Elephant in the Room?

Minneapolis         Zephyr Teachout was as close to an underground legend as the Deaniac’s had in the comet rise and explosion of their campaign.  A high-charged, whip smart woman who had jumped in early and felt the movement going and became its apostle.  She was not a techie, but someone who used the tools like a sword in trying to slay the dragons felt by thousands of activists that opened their doors, physically and mentally, to her persuasion.  She is now at the University of Vermont trying to pull all of this together.  Marty Kearns argues from his green toolbox (http://www.network-centricadvocacy.net) perspective that there is a different paradigm being manifested by the way that people connect through the internet and re-establish social networks.  Barbara Bowen, the Organizers’ Forum (www.organizersforum.org) coordinator and the magician behind these scenes knew that these were the “rock stars” that would push the discussion towards the future and having laid the ground work in a day and a half, this would allow the dialogue to takeoff to the next level of speculation, and possibly application.

Both Zephyr and Marty ran through their respective powerpoints with energy and passion.  Of all people though it was Justin Ruben, the organizing director for MoveOn, who raised his hand and innocently pointed out the elephant in the room by asking a simple question of Marty, Justin said, “I hear you saying there is a new paradigm, but could you point out exactly what is actually new about what you are saying to organizers who have been building social networks all of their lives?”  Standing in the back one could hear a pin drop, and see the hands of organizers shoot up across the room.  Marty’s answer was lost in the barrage of new questions and points.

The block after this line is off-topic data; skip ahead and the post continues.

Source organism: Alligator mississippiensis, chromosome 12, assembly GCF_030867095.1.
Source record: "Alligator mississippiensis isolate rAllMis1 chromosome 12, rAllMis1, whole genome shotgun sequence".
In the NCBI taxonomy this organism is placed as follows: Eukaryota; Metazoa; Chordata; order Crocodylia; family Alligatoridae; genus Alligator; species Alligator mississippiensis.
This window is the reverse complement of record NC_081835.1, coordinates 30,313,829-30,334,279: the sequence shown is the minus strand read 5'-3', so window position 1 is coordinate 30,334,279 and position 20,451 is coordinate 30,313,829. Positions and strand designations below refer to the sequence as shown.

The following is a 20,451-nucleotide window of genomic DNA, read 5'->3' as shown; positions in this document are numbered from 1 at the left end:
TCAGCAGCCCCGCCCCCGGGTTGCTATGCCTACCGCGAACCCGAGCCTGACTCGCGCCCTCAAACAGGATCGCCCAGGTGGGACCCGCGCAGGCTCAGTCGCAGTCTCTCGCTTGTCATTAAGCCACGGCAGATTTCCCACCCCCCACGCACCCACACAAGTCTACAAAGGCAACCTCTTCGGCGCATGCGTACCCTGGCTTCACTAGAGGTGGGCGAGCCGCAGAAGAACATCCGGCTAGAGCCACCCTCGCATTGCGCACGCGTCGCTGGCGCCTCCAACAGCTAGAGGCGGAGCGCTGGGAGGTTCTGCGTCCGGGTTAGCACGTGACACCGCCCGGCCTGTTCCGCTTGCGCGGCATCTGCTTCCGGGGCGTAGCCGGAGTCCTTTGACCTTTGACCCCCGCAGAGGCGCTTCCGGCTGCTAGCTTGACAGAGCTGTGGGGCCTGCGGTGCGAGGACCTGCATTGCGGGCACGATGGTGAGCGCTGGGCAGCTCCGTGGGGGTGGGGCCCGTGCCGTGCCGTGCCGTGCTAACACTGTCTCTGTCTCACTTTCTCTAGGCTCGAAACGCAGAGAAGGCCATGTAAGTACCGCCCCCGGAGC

Laura Barrett, communications director for the Gameliel network of faith-based organizations and a long time veteran organizer, started with a frank complaint that pointed to flash versus what she called “real work.”  Gordon Whitman, research and communications director for the PICO Network, added that all of their work was about building relationships, so it was hardly new.  Union organizers, like Jeffrey Fox, the organizing director of the British Columbia Government Employees Union (BCGEU) and John Weir, the organizing director for the BC Federation of Labour, quickly made the points about “mapping of worksites as part of organizing and the careful, but too frequently unsuccessful work, of building organization from person to person from network to network in the workplace. 

These were all veterans speaking clearly.  They were open to the new technologies, and in fact would embrace any new technology that would help make their work easier or more effective, but they knew they were talking across the divide.  On one side there was the fascination with technology and on the other there was the tried and true experience with real people and the hard work of building real organizations that could be sustained over time, fight, and win.

The discussion somehow deepened richly as it paradoxically reached higher for understanding how organizational adaptations could be created to meet the challenges of people in these times.  There was no gee-whiz any more, but somber and respectively talk in the marrow of the beast.

I wouldn’t have taken a million dollars not to have been part of that conversation reflecting the best of our business as everyone struggles to see the future clearly and fashion a plan for progressive change by any means that might work in our times.  It rocked!

May 6, 2006

Arif Mamdani from the Progressive Technology Project at the 2006 Organizer’s Forum
Greg Nelson, Drummond Pike, Nathan Wardrip-Fruin, and Zephyr Teachout
Small group exercise
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